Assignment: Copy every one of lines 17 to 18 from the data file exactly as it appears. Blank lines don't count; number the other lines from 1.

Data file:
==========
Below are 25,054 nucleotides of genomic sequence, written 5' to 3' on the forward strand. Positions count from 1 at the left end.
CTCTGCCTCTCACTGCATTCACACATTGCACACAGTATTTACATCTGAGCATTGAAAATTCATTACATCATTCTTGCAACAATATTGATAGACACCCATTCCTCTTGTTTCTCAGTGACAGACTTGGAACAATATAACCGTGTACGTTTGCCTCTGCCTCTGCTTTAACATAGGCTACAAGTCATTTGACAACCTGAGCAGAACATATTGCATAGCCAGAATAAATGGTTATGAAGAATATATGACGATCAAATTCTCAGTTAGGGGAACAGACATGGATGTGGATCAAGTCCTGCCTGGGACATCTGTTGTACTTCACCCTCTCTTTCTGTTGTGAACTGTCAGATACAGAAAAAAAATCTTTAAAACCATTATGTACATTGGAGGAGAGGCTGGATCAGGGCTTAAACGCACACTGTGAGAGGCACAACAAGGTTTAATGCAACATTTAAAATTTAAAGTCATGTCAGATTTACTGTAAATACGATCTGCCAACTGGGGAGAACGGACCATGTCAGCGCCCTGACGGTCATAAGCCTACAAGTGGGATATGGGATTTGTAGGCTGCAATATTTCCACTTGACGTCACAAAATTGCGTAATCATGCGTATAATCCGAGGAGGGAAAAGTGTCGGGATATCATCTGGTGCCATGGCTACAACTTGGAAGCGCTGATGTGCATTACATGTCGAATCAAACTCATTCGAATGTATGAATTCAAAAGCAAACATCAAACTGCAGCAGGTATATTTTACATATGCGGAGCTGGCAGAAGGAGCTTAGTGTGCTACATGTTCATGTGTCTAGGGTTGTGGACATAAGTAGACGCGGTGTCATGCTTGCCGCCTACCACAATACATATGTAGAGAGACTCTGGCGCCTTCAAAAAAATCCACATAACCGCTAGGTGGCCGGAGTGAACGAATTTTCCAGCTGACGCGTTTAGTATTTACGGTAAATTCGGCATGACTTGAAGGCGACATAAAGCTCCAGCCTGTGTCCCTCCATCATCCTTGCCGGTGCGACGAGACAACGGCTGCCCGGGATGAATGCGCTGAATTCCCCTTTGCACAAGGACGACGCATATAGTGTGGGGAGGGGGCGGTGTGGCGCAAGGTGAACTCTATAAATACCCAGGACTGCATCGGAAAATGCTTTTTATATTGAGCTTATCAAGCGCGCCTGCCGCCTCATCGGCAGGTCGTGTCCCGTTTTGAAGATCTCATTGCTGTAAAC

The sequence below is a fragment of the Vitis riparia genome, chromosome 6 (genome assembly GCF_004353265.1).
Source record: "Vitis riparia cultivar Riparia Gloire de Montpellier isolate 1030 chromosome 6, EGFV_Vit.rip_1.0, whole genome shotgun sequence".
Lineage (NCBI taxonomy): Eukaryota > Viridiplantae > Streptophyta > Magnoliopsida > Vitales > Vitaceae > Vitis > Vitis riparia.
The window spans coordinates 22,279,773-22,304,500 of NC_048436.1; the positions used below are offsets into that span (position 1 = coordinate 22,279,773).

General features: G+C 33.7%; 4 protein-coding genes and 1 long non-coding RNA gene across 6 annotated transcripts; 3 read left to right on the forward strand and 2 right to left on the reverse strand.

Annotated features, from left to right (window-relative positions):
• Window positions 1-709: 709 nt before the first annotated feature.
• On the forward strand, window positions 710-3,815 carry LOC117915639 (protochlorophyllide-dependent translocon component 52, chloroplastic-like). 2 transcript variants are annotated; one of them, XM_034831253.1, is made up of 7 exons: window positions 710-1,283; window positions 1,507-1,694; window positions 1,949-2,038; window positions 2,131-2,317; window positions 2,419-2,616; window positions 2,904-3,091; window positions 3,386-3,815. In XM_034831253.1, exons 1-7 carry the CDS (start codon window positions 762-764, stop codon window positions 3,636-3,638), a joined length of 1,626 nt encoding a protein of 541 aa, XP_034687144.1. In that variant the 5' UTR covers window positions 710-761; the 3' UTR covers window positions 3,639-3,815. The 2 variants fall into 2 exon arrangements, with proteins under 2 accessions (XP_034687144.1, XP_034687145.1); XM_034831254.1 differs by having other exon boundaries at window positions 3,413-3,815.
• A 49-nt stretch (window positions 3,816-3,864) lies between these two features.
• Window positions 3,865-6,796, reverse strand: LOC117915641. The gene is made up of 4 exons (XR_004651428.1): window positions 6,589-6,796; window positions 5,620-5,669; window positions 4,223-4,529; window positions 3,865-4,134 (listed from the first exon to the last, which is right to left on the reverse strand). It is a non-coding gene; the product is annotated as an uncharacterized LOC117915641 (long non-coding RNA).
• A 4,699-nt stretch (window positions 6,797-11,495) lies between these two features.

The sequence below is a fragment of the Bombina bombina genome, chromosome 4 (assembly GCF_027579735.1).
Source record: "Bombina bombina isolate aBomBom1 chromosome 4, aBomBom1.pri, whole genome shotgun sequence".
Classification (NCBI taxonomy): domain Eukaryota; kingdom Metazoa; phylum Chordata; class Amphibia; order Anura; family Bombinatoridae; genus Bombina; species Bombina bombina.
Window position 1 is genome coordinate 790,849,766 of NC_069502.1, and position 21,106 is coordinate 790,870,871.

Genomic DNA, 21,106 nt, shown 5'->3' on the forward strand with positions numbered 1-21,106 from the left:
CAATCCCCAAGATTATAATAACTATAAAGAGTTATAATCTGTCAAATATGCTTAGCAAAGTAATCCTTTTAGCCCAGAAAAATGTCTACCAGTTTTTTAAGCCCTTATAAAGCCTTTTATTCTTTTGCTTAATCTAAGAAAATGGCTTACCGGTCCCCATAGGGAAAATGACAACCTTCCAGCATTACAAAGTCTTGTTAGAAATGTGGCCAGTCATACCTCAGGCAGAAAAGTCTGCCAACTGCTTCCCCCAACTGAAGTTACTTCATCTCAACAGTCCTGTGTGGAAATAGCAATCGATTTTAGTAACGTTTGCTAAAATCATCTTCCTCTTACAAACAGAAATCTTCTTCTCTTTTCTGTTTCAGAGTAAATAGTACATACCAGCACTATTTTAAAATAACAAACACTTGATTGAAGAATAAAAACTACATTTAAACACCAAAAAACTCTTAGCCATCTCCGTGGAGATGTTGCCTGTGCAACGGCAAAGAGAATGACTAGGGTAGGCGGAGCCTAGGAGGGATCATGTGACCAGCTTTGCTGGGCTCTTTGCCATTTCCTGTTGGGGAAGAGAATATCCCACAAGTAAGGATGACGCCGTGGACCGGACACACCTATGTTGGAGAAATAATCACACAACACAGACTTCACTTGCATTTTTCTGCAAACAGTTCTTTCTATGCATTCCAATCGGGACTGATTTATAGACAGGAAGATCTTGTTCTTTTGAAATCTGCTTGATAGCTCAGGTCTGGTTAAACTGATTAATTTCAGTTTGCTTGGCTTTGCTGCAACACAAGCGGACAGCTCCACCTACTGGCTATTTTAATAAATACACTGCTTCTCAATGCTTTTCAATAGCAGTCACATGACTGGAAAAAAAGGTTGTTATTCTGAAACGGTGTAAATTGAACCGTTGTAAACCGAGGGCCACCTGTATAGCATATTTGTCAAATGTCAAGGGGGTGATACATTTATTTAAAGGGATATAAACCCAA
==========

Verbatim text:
Window position 1 is genome coordinate 790,849,766 of NC_069502.1, and position 21,106 is coordinate 790,870,871.

Genomic DNA, 21,106 nt, shown 5'->3' on the forward strand with positions numbered 1-21,106 from the left: